The Every Student Succeeds Act (ESSA) was signed by President Obama on December 10, 2015, and represents good news for our nation’s schools. This bipartisan measure reauthorizes the 50-year-old Elementary and Secondary Education Act (ESEA), the nation’s national education law and longstanding commitment to equal opportunity for all students.
The new law builds on key areas of progress in recent years, made possible by the efforts of educators, communities, parents, and students across the country.
For example, today, high school graduation rates are at all-time highs. Dropout rates are at historic lows. And more students are going to college than ever before. These achievements provide a firm foundation for further work to expand educational opportunity and improve student outcomes under ESSA.
The previous version of the law, the No Child Left Behind (NCLB) Act, was enacted in 2002. NCLB represented a significant step forward for our nation’s children in many respects, particularly as it shined a light on where students were making progress and where they needed additional support, regardless of race, income, zip code, disability, home language, or background. The law was scheduled for revision in 2007, and, over time, NCLB’s prescriptive requirements became increasingly unworkable for schools and educators. Recognizing this fact, in 2010, the Obama administration joined a call from educators and families to create a better law that focused on the clear goal of fully preparing all students for success in college and careers.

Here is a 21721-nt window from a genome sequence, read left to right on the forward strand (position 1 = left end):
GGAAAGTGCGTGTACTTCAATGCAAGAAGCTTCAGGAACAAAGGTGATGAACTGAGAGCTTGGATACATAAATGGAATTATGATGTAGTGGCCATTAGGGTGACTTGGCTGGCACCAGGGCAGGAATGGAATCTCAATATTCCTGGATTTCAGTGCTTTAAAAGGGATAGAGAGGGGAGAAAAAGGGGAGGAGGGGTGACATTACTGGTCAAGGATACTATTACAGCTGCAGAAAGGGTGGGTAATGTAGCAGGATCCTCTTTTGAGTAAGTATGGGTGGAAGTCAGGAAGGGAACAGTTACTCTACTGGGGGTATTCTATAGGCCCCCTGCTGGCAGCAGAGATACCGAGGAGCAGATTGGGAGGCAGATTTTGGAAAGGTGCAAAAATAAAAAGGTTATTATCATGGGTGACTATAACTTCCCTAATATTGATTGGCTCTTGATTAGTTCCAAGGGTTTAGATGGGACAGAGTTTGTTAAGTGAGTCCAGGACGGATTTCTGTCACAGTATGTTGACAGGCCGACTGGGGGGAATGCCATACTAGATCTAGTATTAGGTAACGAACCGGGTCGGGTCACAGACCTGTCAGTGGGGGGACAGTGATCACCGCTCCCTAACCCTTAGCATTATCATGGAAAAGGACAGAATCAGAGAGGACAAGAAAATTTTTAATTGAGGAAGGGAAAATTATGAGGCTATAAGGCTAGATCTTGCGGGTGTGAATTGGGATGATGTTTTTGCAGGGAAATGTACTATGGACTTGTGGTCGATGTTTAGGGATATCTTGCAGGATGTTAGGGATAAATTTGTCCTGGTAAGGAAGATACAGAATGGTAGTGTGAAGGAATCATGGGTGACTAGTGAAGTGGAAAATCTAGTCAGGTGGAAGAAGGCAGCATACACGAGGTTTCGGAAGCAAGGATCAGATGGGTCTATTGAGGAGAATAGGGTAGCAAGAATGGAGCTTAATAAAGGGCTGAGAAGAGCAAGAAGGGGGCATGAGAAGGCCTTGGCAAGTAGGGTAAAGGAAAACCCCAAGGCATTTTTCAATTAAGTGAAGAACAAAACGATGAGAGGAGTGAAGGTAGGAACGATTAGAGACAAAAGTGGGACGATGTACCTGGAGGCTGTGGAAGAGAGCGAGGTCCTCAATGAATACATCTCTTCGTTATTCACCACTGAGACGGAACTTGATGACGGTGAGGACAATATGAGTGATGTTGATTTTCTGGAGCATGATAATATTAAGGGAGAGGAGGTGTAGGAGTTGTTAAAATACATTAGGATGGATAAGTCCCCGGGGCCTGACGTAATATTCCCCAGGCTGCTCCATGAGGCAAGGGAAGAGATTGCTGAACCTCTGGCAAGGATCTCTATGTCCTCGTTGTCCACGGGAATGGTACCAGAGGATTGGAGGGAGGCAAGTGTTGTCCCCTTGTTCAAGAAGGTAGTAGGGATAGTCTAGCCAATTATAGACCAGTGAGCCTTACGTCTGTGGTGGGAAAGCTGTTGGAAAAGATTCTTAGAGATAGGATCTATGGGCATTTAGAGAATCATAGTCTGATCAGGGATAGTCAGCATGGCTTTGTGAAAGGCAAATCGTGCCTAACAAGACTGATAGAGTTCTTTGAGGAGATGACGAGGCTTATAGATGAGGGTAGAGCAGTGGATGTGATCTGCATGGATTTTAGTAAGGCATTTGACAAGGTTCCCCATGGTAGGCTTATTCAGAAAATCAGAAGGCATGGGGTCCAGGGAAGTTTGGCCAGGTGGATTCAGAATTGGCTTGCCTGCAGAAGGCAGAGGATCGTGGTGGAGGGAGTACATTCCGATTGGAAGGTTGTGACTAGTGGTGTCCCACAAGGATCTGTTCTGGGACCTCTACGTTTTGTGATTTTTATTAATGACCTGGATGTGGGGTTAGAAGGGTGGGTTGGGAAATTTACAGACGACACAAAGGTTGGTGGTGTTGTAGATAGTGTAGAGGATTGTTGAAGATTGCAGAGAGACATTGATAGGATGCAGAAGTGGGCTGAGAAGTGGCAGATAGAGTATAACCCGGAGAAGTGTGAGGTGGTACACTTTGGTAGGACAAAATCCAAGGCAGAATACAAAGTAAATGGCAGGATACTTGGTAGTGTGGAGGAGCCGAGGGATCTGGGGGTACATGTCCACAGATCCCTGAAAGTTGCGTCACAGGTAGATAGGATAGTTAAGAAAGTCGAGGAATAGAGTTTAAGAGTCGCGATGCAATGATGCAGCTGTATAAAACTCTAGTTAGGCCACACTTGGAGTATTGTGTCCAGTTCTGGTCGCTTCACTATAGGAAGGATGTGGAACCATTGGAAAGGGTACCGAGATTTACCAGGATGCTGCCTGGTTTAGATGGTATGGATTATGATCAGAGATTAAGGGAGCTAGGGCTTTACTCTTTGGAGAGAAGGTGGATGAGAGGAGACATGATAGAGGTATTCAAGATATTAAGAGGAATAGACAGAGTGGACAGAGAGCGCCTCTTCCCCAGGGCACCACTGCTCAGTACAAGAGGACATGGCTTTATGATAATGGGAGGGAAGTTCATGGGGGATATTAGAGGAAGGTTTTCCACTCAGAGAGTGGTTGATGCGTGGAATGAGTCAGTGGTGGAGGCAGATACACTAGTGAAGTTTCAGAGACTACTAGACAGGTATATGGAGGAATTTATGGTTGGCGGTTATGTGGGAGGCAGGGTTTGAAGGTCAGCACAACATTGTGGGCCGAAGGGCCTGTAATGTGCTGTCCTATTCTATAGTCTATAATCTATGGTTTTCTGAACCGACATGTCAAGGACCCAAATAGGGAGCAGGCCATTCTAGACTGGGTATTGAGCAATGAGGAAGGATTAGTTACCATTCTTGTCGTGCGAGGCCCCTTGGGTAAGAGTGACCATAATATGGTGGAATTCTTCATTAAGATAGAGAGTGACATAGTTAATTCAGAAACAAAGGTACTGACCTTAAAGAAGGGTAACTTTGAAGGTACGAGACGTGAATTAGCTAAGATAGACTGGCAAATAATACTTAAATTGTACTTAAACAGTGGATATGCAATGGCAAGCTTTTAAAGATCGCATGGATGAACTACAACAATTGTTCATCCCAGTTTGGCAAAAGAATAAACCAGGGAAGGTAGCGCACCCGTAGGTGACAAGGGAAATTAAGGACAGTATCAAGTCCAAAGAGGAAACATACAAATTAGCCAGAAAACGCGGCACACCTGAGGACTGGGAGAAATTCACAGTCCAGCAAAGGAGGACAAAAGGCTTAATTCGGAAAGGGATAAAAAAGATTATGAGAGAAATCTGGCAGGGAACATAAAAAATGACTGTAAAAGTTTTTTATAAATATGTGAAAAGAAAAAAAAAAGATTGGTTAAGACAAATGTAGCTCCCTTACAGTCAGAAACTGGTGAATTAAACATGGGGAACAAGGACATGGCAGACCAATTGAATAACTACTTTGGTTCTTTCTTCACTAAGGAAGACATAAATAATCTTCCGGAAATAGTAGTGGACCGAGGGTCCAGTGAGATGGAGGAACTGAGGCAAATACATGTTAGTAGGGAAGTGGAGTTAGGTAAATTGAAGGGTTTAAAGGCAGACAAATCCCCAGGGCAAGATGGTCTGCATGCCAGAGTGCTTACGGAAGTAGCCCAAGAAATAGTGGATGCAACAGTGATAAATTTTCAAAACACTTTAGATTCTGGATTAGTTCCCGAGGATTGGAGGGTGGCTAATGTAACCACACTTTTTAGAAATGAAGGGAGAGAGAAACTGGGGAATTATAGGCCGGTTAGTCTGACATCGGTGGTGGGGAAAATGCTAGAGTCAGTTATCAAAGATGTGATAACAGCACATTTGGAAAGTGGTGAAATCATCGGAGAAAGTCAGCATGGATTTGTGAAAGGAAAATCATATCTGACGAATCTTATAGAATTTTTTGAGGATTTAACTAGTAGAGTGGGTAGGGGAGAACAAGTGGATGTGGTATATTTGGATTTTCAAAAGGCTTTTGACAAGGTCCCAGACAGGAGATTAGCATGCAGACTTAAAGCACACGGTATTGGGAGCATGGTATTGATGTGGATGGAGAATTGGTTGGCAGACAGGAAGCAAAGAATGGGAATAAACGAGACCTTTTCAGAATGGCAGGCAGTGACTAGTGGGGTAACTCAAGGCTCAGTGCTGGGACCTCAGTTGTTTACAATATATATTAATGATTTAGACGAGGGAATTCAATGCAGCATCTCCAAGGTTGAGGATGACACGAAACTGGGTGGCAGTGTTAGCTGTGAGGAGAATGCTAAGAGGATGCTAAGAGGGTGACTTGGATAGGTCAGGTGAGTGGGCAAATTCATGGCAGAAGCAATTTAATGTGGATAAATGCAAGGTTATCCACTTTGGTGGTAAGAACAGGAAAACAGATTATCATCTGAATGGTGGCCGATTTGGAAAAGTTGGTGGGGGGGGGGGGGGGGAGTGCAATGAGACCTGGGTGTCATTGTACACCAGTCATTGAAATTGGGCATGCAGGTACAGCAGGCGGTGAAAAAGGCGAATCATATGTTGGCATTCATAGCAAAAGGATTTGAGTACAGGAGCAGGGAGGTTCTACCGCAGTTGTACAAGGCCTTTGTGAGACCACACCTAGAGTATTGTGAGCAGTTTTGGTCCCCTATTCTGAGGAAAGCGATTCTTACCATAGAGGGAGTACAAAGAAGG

Congress has now responded to that call.
The Every Student Succeeds Act (ESSA) is a reauthorization of the federal education law known as the Elementary and Secondary Education Act (ESEA). It replaces the prior reauthorization, most commonly known as No Child Left Behind (NCLB). ESSA was signed into law by President Barack Obama on Dec. 10, 2015, and had broad bipartisan support in Congress.
ESSA reflects significant feedback from educators and school leaders provided since NCLB was instituted in federal fiscal year (FY) 2003 — notably, that greater local control of school accountability was necessary for schools and students to excel.
The U.S. Department of Education (USDOE) has the full text of the law and other resources posted here: http://www.ed.gov/essa.
ESSA is authorized for federal FY 2017-20, and requires full implementation in the 2017-18 school year. In the interim, USDOE will provide states with additional guidance, which ALSDE will use to inform the transition to the 2017-18 school year.
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